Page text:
When Sally and I moved to Hawaii in the 1950s we were thrilled by the reality of the aloha spirit. There were instances of unfair treatment of people, but even the racists tended to get along. One of my It Could Only Happen in Hawaii experiences came when I was editor of the daily newspaper in Hilo, the Tribune-Herald. I wrote a piece disagreeing with some handbills that were being passed out. The author, who was black, sued me. My news editor was Chinese-American. My attorney was Filipino-American. The judge was Japanese-American. The injunction was denied.

I didn’t know that it would get even better, as it did when I became part of a Japanese-American Big Island family.

People hold on to pride in their race or nationality, maybe their religion or their team. It can be done by excluding everyone who is different, what's known as a Confederate way of life. Pride is more satisfying when it invites people to know each other. That's where respect begins. A country club, professional organization or a business that excludes people because their skin doesn't match repeats the errors of segregation.

A few days before demonstrators swarmed into the streets of Baltimore, there was a different kind of public demonstration in Chicago. A sensitive news story about the funeral of a beloved American cardinal described the Mass as “plain and simple.” Nine living American cardinals were there to mourn the death of Francis Cardinal George, OMI, archbishop of Chicago. So were hundreds of bishops and priests. So was an orchestra joined with Holy Name Cathedral’s pipe organ. In the front pews were seated, for a couple of hours, the governor of Illinois, the mayor of Chicago and other public figures.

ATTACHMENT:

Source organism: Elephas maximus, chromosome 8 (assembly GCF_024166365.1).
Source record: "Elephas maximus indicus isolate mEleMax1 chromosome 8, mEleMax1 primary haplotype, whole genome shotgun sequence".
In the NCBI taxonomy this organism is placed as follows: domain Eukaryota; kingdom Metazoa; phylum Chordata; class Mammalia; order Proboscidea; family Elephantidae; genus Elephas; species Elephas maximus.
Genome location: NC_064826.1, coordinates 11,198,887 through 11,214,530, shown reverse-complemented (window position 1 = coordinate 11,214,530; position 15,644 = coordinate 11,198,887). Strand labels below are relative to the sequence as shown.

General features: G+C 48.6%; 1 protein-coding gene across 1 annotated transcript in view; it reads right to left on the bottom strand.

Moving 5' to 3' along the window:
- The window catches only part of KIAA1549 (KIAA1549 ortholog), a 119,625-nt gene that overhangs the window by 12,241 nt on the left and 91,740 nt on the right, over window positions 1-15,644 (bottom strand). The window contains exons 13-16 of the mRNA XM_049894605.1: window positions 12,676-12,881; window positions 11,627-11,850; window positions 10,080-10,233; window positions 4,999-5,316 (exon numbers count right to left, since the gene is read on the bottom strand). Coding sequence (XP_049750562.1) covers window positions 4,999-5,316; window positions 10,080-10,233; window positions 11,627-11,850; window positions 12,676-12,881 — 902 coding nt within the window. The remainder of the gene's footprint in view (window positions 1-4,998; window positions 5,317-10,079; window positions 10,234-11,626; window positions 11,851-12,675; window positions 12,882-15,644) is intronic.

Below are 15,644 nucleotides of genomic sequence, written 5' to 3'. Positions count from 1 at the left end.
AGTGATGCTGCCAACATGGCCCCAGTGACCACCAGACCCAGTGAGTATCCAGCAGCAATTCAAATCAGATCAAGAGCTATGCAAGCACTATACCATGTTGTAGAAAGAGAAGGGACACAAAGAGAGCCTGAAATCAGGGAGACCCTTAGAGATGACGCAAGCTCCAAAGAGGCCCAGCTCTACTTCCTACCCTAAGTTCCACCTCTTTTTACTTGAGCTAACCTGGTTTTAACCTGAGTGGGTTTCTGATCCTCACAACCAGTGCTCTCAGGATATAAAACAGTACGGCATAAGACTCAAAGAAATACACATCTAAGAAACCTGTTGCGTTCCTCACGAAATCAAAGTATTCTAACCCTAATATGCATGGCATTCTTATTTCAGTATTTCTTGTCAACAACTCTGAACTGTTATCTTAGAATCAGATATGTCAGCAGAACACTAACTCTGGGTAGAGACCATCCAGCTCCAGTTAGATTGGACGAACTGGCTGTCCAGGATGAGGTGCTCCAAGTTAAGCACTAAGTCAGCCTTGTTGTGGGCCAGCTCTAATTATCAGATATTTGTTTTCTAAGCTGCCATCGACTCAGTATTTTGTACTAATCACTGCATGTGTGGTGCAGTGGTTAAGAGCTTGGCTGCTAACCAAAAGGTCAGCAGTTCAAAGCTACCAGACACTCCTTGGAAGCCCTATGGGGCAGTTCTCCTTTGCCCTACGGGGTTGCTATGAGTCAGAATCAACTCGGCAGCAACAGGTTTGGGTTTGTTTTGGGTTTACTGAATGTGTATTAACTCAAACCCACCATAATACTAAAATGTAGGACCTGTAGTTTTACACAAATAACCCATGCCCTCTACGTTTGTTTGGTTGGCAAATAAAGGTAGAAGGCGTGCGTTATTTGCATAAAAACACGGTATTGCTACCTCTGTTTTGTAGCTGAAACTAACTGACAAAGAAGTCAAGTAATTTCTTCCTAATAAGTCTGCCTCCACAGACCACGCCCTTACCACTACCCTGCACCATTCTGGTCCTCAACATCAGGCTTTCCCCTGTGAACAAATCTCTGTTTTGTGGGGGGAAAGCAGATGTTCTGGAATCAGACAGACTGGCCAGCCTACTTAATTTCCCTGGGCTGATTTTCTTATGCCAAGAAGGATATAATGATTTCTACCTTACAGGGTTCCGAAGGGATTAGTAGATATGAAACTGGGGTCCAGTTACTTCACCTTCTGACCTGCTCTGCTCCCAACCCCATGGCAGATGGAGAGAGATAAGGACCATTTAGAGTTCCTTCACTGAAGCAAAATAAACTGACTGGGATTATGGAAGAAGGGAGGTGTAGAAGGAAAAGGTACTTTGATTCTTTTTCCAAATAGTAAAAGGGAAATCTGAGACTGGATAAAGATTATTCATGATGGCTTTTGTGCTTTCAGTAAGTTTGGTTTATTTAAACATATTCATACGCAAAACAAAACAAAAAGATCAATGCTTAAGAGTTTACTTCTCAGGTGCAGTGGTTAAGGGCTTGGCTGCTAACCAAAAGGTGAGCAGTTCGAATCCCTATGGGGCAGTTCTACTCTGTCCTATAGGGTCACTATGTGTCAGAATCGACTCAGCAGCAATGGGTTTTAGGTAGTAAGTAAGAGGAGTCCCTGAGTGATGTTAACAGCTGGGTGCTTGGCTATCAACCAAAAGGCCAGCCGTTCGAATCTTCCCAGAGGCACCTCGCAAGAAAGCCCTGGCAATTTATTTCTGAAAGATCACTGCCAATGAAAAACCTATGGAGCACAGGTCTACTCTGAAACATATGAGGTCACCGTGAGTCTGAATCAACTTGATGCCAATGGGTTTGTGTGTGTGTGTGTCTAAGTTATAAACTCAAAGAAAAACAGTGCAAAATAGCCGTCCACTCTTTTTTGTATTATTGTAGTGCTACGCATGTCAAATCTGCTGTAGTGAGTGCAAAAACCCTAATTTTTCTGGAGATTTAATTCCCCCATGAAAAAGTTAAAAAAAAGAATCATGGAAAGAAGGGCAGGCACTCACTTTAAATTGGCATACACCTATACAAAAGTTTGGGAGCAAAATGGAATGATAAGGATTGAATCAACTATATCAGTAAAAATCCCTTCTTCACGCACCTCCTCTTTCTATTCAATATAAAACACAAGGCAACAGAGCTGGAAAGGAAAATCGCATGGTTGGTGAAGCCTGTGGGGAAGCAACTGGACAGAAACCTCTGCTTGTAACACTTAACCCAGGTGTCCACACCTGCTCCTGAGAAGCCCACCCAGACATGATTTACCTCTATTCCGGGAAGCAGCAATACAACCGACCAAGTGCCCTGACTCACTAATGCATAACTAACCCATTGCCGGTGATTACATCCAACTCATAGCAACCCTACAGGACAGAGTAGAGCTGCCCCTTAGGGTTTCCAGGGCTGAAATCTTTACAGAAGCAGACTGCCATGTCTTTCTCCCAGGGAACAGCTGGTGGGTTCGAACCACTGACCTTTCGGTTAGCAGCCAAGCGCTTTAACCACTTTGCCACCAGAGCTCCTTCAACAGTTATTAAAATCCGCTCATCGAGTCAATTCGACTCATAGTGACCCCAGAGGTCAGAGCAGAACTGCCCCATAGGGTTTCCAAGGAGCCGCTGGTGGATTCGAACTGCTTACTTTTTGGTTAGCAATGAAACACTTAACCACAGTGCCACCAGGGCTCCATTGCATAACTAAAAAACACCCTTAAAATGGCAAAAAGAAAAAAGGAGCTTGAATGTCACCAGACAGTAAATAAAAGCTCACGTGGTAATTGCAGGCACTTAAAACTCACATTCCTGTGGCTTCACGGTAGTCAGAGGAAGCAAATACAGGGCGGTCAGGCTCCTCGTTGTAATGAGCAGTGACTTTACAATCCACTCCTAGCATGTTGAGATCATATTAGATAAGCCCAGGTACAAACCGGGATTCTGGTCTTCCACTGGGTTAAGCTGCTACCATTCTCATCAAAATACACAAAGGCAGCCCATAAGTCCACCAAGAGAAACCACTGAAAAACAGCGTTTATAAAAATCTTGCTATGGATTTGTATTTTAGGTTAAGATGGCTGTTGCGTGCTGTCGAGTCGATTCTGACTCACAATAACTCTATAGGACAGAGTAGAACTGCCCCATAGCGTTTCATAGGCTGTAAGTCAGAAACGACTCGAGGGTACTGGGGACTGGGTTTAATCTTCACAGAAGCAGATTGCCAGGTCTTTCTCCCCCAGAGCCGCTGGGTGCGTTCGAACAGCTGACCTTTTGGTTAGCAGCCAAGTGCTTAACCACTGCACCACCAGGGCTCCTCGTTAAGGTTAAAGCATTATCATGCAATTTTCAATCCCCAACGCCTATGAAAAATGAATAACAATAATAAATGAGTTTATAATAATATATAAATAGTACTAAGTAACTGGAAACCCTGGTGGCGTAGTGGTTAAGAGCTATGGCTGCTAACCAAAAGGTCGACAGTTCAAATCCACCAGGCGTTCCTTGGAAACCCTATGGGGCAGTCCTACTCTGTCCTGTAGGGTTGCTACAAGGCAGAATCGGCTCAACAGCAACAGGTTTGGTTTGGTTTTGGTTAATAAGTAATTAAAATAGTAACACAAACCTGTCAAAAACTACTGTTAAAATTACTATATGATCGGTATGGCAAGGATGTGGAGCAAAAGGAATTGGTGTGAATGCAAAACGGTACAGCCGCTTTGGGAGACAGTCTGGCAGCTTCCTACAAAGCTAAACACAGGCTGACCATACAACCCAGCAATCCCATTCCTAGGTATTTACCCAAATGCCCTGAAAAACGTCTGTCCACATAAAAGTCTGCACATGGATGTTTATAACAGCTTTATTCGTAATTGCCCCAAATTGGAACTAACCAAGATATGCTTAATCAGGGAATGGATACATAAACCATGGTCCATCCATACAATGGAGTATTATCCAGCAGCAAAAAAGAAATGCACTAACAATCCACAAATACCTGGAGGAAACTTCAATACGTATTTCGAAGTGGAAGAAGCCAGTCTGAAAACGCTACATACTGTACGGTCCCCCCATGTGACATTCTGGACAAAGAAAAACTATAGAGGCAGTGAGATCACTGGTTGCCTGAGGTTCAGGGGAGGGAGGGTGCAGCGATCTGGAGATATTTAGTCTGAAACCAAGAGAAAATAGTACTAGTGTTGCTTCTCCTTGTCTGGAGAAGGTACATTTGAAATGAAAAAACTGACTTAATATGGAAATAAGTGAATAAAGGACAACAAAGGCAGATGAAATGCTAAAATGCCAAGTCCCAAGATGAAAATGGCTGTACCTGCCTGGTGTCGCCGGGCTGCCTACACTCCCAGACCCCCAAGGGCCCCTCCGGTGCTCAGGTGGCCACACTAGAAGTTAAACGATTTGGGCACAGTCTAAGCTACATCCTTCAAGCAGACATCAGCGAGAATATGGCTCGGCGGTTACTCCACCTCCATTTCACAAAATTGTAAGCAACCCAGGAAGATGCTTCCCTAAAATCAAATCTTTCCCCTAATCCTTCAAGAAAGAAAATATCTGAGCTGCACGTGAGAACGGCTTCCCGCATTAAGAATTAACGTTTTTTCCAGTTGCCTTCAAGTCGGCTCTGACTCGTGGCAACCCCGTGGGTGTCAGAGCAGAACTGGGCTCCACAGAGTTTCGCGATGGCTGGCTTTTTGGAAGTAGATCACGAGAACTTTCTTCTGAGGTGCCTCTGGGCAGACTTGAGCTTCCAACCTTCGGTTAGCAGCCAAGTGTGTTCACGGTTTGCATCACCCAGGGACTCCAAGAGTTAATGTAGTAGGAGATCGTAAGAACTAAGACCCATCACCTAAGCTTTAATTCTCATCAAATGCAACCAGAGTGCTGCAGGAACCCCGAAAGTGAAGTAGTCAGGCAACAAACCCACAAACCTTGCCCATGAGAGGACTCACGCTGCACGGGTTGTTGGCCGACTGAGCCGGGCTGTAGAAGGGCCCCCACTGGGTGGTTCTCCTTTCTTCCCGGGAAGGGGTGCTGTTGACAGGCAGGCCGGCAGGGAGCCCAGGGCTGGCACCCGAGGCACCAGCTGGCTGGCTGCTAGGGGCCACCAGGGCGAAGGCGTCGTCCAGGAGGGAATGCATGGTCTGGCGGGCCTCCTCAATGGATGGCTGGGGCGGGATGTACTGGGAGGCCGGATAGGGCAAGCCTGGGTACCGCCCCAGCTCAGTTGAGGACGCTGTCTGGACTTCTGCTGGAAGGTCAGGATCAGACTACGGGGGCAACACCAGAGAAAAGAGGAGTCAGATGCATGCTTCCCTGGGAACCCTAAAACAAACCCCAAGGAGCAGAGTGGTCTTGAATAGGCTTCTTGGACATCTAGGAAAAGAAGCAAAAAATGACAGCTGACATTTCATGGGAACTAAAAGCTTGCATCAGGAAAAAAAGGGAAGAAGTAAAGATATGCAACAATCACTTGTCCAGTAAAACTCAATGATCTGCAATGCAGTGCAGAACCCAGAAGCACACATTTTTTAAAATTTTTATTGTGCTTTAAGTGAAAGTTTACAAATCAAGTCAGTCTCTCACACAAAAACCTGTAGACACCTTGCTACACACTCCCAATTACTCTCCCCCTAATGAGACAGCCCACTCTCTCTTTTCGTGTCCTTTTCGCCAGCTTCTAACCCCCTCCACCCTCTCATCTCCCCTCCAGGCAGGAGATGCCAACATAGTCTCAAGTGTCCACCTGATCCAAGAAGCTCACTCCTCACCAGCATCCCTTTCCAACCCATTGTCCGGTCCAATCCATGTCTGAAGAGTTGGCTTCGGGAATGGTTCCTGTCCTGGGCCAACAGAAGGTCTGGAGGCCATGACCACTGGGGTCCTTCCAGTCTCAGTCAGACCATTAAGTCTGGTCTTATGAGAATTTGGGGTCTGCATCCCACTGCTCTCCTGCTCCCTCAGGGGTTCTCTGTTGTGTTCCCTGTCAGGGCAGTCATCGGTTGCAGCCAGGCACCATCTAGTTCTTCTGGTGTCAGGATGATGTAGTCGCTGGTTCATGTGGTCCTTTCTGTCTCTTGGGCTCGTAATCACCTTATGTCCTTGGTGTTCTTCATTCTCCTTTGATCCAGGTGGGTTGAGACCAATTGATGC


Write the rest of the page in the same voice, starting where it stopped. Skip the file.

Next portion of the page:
At the time of another cardinal’s funeral in that place, I was joined in a queue working toward the cathedral entrance by an energetic young priest named Fr. Donald Wuerl. At another time he came to our home for dinner. My daughter, in college at the time, told me afterward that she had never talked with a priest who was so enthusiastic about his calling and so obviously devoted to priesthood. He was back for the funeral of Cardinal George, but this time he was also a cardinal, the Archbishop of Washington, D.C. I was at home, watching the ceremonies on television, thanks to the detailed coverage provided by Chicago’s ABC Channel 7.